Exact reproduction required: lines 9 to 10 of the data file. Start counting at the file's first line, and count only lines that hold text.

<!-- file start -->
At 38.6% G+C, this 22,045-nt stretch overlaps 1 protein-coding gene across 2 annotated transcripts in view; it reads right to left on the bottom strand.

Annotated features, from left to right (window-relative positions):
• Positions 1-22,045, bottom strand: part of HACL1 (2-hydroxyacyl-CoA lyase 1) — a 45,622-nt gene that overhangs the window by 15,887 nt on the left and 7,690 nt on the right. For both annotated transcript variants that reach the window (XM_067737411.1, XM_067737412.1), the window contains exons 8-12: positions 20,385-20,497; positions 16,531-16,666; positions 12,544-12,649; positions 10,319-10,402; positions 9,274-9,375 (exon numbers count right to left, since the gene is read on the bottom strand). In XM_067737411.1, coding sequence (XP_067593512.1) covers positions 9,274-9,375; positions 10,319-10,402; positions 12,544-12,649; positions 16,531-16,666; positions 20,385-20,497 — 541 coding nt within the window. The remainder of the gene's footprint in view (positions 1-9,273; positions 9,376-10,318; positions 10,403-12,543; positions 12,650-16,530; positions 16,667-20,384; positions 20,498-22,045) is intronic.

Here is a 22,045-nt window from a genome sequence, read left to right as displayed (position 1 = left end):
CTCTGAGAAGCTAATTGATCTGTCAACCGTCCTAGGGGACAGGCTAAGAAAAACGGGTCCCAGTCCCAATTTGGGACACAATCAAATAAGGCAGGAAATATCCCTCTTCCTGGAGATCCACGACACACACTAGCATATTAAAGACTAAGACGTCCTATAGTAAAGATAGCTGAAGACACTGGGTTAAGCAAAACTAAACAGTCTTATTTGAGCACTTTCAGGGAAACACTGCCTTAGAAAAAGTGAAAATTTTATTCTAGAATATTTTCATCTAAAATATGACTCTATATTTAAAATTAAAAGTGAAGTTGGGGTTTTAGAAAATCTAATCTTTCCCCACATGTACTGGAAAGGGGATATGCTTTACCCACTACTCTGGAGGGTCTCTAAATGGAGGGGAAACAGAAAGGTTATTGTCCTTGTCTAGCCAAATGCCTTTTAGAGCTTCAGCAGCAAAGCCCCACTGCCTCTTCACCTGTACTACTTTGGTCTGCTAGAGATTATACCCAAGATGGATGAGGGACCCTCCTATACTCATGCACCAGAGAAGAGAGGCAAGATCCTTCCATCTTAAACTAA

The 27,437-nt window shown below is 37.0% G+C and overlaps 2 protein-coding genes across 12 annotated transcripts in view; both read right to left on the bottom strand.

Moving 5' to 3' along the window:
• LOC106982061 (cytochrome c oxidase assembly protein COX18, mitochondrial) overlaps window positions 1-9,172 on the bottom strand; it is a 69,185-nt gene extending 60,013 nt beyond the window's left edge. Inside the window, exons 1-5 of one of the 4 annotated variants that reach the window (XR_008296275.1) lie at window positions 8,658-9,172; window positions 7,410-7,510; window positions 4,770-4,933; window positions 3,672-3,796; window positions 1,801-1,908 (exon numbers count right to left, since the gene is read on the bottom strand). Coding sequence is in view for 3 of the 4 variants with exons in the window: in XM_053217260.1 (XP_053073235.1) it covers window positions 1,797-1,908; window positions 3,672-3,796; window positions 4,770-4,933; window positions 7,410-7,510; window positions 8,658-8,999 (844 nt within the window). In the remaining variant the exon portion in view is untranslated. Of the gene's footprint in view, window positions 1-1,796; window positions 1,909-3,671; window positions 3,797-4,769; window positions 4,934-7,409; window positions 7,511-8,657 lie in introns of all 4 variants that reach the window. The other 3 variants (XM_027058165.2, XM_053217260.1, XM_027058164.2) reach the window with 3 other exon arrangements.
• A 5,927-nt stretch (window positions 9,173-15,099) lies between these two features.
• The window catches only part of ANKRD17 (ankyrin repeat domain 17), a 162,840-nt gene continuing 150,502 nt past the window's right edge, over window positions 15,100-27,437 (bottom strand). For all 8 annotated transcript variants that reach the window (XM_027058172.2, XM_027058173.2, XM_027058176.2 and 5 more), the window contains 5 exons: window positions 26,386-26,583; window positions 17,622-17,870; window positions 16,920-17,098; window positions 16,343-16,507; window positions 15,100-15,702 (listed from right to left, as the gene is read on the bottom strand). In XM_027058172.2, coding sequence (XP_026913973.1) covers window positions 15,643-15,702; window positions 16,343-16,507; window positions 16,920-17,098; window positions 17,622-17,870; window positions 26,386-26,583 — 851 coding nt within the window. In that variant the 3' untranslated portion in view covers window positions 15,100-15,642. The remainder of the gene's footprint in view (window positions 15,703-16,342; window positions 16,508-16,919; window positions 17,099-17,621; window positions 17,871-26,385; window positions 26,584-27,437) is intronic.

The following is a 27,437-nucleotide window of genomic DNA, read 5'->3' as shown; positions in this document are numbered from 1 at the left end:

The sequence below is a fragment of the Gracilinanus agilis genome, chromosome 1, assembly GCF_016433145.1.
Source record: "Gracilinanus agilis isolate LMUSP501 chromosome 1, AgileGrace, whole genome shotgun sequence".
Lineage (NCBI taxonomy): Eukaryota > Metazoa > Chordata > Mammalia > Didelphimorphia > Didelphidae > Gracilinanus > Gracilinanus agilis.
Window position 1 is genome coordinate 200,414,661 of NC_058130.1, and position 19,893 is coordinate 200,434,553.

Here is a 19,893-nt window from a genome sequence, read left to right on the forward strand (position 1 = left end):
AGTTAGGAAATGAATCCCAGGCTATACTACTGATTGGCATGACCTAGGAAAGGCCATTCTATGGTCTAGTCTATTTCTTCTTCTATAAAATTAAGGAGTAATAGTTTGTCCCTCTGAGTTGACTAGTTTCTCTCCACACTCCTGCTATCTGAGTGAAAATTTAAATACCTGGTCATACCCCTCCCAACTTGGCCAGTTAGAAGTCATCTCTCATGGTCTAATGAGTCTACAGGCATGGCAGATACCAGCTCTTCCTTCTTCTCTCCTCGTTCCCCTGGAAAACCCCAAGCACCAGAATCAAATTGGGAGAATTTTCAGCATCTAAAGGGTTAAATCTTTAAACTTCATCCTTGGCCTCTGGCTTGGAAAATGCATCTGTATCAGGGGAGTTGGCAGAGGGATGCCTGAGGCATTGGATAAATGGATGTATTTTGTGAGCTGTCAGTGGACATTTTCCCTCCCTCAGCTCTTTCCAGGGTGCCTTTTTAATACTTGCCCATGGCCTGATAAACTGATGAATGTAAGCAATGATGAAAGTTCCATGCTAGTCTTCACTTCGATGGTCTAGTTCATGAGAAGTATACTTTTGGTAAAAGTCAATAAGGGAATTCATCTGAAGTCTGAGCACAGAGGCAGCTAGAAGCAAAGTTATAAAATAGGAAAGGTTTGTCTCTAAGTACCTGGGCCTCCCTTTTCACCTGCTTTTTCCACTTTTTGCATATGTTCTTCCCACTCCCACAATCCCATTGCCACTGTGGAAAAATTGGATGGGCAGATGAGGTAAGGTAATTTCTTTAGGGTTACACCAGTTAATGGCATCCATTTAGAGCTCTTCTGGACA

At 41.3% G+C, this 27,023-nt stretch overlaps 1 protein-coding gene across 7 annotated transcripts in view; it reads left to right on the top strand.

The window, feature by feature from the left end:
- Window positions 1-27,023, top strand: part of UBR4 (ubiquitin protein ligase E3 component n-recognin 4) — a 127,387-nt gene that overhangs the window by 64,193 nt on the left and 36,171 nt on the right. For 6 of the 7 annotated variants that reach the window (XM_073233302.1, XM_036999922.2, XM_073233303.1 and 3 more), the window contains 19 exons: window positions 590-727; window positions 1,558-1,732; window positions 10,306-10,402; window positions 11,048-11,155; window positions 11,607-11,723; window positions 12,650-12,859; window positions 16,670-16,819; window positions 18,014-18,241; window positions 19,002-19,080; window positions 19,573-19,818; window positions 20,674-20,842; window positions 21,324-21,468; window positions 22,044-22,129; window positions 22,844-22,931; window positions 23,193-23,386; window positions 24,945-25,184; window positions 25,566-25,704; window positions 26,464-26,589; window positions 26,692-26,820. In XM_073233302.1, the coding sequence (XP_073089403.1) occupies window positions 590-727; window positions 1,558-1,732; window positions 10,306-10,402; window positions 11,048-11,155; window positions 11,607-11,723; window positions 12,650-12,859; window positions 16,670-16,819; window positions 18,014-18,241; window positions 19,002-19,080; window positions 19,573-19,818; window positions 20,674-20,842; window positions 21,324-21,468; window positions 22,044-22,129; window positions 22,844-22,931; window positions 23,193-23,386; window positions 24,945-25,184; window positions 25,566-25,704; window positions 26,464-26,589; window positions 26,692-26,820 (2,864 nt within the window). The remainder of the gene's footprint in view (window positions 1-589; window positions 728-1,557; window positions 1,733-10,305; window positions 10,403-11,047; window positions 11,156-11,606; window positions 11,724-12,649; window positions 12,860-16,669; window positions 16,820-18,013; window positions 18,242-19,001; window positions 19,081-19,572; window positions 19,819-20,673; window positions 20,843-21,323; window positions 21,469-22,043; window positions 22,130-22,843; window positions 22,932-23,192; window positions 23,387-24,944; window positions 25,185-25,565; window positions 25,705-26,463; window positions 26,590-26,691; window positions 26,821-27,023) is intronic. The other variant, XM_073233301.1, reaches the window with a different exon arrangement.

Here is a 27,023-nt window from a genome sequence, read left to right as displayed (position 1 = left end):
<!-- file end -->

• A 5,927-nt stretch (window positions 9,173-15,099) lies between these two features.
• The window catches only part of ANKRD17 (ankyrin repeat domain 17), a 162,840-nt gene continuing 150,502 nt past the window's right edge, over window positions 15,100-27,437 (bottom strand). For all 8 annotated transcript variants that reach the window (XM_027058172.2, XM_027058173.2, XM_027058176.2 and 5 more), the window contains 5 exons: window positions 26,386-26,583; window positions 17,622-17,870; window positions 16,920-17,098; window positions 16,343-16,507; window positions 15,100-15,702 (listed from right to left, as the gene is read on the bottom strand). In XM_027058172.2, coding sequence (XP_026913973.1) covers window positions 15,643-15,702; window positions 16,343-16,507; window positions 16,920-17,098; window positions 17,622-17,870; window positions 26,386-26,583 — 851 coding nt within the window. In that variant the 3' untranslated portion in view covers window positions 15,100-15,642. The remainder of the gene's footprint in view (window positions 15,703-16,342; window positions 16,508-16,919; window positions 17,099-17,621; window positions 17,871-26,385; window positions 26,584-27,437) is intronic.